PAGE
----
Only the free media can fight fake news threat

Smartphone witness reports, tweeted by passers-by, would vanish into the ether if they were not found and shared by a diminishing number of paid journalists
Smartphone witness reports, tweeted by passers-by, would vanish into the ether if they were not found and shared by a diminishing number of paid journalists

In countries with no reliable, trusted source of mainstream news, people make money by inventing stories



By Angela Phillips

Published: Sun 11 Mar 2018, 8:00 PM

Last updated: Sun 11 Mar 2018, 10:20 PM

The Internet was expected to renew democracy, tackle the hegemony of the monopoly news providers and draw us all into a global community. That idea has been undermined by a new myth which suggests that democracy is, in fact, being overturned and that news organisations are losing their power to keep people informed.
But, there is no evidence to suggest that made-up stories from fake news sites have had any significant impact. The BBC and the mainstream media are still our major sources of information both on and offline. Research during the EU referendum campaign found of all Twitter links analysed, 63.9 per cent led to stories from professional news organisations. Junk news made up around 5 per cent of the total and there was "little evidence of Russian content".
The Internet was supposed to improve democracy by breaking up the media monopolies and allowing everyone to join the conversation. However, the Internet always boosts the most popular voice in every niche, so the biggest news providers are still the most read, and small news publications struggle for funds. Certainly there is more choice if you look for it, but the biggest concern is the number of people who have simply tuned out altogether and choose to watch kittens and comedy rather than news.
Every individual can broadcast from their smart phones with the feeling that all are journalists, but mostly share pictures of children. The effect of digital disruption has been that the media landscape is becoming more concentrated and the number of paid journalists is dropping as "legacy" media organisations struggle with falling revenues. But audience members have not replaced them - those smartphone witness reports, tweeted by passers-by, would vanish into the ether if they were not found and shared by a diminishing number of paid journalists.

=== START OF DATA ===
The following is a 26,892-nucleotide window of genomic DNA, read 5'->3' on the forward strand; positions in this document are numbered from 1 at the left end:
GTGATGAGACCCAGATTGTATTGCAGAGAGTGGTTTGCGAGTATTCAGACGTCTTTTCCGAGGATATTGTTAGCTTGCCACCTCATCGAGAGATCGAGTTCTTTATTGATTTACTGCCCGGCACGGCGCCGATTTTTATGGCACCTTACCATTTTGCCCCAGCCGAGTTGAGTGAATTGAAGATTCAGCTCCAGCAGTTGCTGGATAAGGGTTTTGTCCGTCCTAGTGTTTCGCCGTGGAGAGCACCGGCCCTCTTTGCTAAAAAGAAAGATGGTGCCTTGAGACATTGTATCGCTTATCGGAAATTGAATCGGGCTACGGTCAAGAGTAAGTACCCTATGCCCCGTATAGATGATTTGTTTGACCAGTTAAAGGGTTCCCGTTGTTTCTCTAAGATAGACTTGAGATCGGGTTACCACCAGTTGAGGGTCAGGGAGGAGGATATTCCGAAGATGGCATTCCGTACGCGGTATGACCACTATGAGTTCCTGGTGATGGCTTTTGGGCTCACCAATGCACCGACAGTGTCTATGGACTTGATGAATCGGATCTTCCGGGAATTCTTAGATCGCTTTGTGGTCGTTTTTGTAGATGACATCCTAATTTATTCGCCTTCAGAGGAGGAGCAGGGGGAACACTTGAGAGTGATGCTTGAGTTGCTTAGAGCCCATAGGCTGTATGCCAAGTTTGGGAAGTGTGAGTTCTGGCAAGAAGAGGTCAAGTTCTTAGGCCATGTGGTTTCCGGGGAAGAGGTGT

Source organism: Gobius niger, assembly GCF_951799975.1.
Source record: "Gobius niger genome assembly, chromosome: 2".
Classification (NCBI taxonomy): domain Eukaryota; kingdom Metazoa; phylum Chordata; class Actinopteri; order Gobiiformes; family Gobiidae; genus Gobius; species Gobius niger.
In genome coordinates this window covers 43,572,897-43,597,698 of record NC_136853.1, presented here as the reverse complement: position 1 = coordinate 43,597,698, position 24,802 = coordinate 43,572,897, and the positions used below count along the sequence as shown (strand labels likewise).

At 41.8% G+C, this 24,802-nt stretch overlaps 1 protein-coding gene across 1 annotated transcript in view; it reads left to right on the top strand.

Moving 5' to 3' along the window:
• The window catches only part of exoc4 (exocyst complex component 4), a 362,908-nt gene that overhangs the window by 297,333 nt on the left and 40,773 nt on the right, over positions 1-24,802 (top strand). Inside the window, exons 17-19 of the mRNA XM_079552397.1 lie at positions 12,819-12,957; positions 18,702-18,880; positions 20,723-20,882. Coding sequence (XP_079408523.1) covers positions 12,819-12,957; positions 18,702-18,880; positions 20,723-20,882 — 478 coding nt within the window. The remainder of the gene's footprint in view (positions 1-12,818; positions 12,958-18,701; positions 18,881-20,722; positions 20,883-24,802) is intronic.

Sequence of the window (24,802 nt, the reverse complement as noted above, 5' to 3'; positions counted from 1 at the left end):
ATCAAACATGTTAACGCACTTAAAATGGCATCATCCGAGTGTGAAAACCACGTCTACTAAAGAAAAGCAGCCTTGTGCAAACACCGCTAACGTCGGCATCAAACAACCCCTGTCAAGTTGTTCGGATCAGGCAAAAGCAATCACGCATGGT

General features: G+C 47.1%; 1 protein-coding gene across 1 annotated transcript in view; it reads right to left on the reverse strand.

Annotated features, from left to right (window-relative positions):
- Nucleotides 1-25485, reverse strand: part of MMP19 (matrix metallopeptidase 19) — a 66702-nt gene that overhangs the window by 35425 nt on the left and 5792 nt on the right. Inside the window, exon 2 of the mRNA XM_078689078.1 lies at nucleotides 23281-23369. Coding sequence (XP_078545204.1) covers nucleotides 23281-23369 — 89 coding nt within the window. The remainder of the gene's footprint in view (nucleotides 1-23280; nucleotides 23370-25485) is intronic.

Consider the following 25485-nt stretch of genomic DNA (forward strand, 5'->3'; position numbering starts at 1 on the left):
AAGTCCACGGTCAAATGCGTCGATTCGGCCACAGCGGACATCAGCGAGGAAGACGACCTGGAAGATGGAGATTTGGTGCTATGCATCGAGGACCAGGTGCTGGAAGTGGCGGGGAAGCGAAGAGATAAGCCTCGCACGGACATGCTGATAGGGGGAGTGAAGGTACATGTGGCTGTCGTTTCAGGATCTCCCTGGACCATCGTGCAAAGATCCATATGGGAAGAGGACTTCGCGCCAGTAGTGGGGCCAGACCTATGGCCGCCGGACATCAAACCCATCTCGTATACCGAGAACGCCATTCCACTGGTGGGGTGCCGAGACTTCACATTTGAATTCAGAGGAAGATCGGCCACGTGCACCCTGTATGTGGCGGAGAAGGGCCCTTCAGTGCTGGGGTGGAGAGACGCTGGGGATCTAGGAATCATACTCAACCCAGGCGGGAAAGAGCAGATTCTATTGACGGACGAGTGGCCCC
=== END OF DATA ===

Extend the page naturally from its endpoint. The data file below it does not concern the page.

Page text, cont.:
Books with titles such as The Wisdom of Crowds have suggested that the Internet would lead to a form of pure direct democracy because, if you ask enough people a question, the answer will always be correct. Of course, this isn't always the case. But this naive optimism did not factor in the myriad ways in which people (or in this case their data) could be manipulated. In countries with no reliable and trusted source of mainstream news, people make money by inventing stories tailored to press buttons of fear and prejudice.
But fake news is not the preserve of junk-news factories. In late February, The Sun removed from its site an entirely specious article about savings to be made from Brexit after a mauling by economist Jonathan Portes. But by that time the story had already been retweeted by leading Conservative Brexiteer, Jacob Rees-Mogg, to his 121,000 followers. Rees-Mogg has not (to date) corrected or apologised for his tweet ­- but then he only follows five people so he may not know about his error.
The Internet has not produced a 'global village'. The global village was the brainchild of American media scholar Marshal McLuhan who - as early as 1964 - expounded the idea that in the electronic age, everyone would have access to the same information through technology. This would seem to have been borne out by the Internet.
But evidence suggests that the centralising tendency of monopoly global media is growing. A tiny number of companies including Facebook and Google are now the gatekeepers to information - and they are nearly all American.
There is no lack of trust in mainstream media. When asked whether people trust the media, the tendency in many countries is to say no - but when asked whether they trust their favourite news outlet, trust levels rise dramatically.
The new digital generation is not mistrustful of mainstream news. Young people are no more instinctively able to navigate online than they would be able to drive a car without lessons.
We are not helpless in the face of social media age nor are we liberated by it. As with previous major technical shifts, we are in the processing of adapting it to our needs and that process varies according to who we are and where we live. Democracy will be strengthened if we learn how to use the internet wisely. If we leave it to the winds of the free market we may indeed find that it overwhelms us.
When KT fell victim to fake news
It has been brought to our notice that some propaganda agencies are using the credible name of Khaleej Times to propagate fake news about an alleged meeting between Saudi Arabia and Israel. Khaleej Times wishes to put on record that we condemn such fake news in the strictest possible terms. Khaleej Times has not published any such report regarding the alleged meeting.
The fake news reports falsely cite Khaleej Times quoting an unnamed official of the Palestinian Authority, commenting on the alleged meeting.
Khaleej Times has neither met nor quoted any PA official regarding any such alleged meeting.
This seems to be part of a propaganda to malign the efforts of Arab allies to bring lasting peace in the region, while also tarnishing the Khaleej Times brand name.
KT vehemently refutes and denounces such reports.
-The Conversation
Angela Phillips is Professor, Goldsmiths, University of London


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